Huntley, Chet

Huntley, Chet
Dec. 10, 1911-Mar. 20, 1974
American television news anchor

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As its "anchor man" for the 1956 Presidential conventions of the Democratic and Republican parties, the National Broadcasting Company chose Chet Huntley, the reporter and news analyst starred on its Sunday afternoon "hard news" program, Outlook, which had its premiere on April 1, 1956. Twice winner of the George Foster Peabody Award (1942 and 1954), Huntley has been known on the West Coast for more than twenty years as a thoughtful, unbiased newscaster who probes all sides of an issue and does not try to steer clear of controversial subjects. Since leaving Los Angeles for New York in early 1956 to appear on regularly scheduled radio and television programs, he has become familiar also to millions of East Coast listeners and to a vaster nation-wide audience.

Chester Robert Huntley, the son of P. A. Huntley and Blanche Wadine (Tatham) Huntley, was born in Cardwell, Montana on December 10, 1911 and was reared in such colorfully named Montana communities as Willow Creek and Big Timber. He has three sisters, Wadine Huntley Cummins, Marian and Margaret Huntley Shutz. On his father's side of the family he is descended from Presidents John Adams and John Quincy Adams, and on his mother's side he is the grandson of W. R. Tatham, who crossed the plains in a covered wagon and in 1956, at the age of ninety-one, is still active.

Until he was twelve years old, Chet lived on a Montana ranch near the Canadian border. His father, a railroad telegrapher, then returned to work for the Northern Pacific Railroad. (He is at present employed at the Northern Pacific depot in Reed Point, Montana.) The boy attended the Whitehall High School in Whitehall, Montana, played football and basketball, and became interested in debating and oratory.

His record as a debater and his scholastic standing earned him a scholarship upon graduation in 1929 to Montana State College in Bozeman, where for three years he took a premedical course. Then on a scholarship which he won through national oratory contests, he studied at the Cornish School of Arts in Seattle, Washington for a year and a half before transferring to the University of Washington in Seattle, from which he received the B.A. degree in 1934. During his college years he was president of dramatic and forensic organizations and assistant editor of the year book. He joined Sigma Alpha Epsilon, but he recently stated that he has requested that the society remove his name from its records unless it rescinds its racial policy.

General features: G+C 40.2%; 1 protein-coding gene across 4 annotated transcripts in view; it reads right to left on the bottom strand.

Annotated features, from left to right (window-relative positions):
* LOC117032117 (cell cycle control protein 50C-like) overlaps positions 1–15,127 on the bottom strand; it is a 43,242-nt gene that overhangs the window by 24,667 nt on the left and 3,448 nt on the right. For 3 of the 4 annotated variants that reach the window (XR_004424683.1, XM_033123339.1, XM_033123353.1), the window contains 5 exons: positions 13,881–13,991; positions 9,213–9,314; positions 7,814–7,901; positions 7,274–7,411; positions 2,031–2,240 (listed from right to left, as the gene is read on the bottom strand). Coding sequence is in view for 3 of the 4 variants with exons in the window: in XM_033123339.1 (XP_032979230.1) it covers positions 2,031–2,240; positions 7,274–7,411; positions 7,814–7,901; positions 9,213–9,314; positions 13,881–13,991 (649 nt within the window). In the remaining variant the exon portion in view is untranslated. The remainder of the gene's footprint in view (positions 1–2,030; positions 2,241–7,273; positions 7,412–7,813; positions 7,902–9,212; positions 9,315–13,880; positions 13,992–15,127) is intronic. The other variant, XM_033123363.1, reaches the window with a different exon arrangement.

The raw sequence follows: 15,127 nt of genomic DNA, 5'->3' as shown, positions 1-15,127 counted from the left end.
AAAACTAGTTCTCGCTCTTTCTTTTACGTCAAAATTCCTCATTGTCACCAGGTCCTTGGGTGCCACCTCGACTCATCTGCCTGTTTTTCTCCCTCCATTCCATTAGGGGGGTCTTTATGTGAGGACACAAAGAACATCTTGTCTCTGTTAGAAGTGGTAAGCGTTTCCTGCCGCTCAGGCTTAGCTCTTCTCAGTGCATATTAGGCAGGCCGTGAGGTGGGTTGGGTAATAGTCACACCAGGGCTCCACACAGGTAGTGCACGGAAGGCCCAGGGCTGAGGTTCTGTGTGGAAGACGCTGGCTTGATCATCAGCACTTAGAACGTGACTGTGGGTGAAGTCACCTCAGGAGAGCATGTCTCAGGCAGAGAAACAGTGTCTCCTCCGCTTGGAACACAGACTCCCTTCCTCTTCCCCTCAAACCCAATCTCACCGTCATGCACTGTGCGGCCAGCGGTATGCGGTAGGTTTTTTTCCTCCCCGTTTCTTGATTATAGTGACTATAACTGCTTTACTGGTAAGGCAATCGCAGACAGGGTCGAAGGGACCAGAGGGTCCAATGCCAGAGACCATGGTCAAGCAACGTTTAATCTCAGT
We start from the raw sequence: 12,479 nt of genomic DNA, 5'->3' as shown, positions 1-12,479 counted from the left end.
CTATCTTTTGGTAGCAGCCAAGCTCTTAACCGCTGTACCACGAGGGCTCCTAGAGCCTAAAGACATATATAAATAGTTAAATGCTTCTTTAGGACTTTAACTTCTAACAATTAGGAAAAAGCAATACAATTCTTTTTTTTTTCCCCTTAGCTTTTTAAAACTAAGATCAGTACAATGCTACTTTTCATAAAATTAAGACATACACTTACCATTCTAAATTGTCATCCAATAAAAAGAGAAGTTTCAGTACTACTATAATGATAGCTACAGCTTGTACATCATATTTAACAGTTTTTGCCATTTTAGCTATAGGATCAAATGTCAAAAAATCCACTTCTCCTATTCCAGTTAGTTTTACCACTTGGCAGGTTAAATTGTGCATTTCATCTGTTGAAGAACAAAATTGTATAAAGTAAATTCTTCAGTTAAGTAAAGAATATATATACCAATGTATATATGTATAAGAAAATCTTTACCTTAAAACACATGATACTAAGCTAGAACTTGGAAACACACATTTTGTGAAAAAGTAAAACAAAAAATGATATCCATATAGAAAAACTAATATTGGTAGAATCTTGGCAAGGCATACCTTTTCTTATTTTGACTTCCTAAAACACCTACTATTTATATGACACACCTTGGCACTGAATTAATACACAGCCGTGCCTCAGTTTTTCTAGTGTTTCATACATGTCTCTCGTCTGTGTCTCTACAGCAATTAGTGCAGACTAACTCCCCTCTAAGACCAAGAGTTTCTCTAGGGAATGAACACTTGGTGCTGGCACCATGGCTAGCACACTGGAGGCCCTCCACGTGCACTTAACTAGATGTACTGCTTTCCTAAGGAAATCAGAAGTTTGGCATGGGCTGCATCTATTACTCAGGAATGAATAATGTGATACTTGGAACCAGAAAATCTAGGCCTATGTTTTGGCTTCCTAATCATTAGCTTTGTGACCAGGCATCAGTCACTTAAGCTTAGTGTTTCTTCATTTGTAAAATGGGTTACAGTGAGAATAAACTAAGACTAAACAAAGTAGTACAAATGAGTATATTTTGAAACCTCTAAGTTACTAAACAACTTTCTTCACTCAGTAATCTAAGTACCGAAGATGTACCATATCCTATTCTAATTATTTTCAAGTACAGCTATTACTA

While still a college student, Huntley walked into Seattle's radio station KPCB one day in 1933 to apply for a job, just as the program director was being fired. Huntley was hired as program director and soon became also an announcer, salesman, janitor, writer and disc jockey for KPCB. After two years there he went to Spokane, Washington, where he was news broadcaster and writer for station KHQ for a year. Then in the same capacity, with the additional duties of announcer, he was employed by station KGW in Portland, Oregon in 1936-37 and by KFI in Los Angeles from 1937 to 1939.

Huntley's twelve-year association with the Columbia Broadcasting System began in 1939 when he became newscaster, correspondent and analyst at the company's Los Angeles station. One series of half-hour broadcasts which he wrote and produced, "These Are Americans," attempted to show Angelinos, at that time angered by recent Mexican zoot-suit riots in the city, that most Mexican-Americans are good citizens. For this series he was given the George Foster Peabody Award in 1942, a special news citation by the Ohio State University Institute for Education by Radio, and an award from New York University. In recognition of his work during World War II as regional director of two war bond campaigns, he received a medal in 1945 from the U.S. Treasury Department.

Moving to the American Broadcasting Company's Los Angeles station in 1951, Huntley conducted three daily news shows over KABC on radio and one on television—and became, according to Newsweek (April 19, 1954), "one of broadcasting's best reputed interpreters of world and local scenes" and had "the highest daytime rating of any ABC news show." He won his second Peabody Award in 1954 for "skill in analyzing the news" and "talent for mature commentary."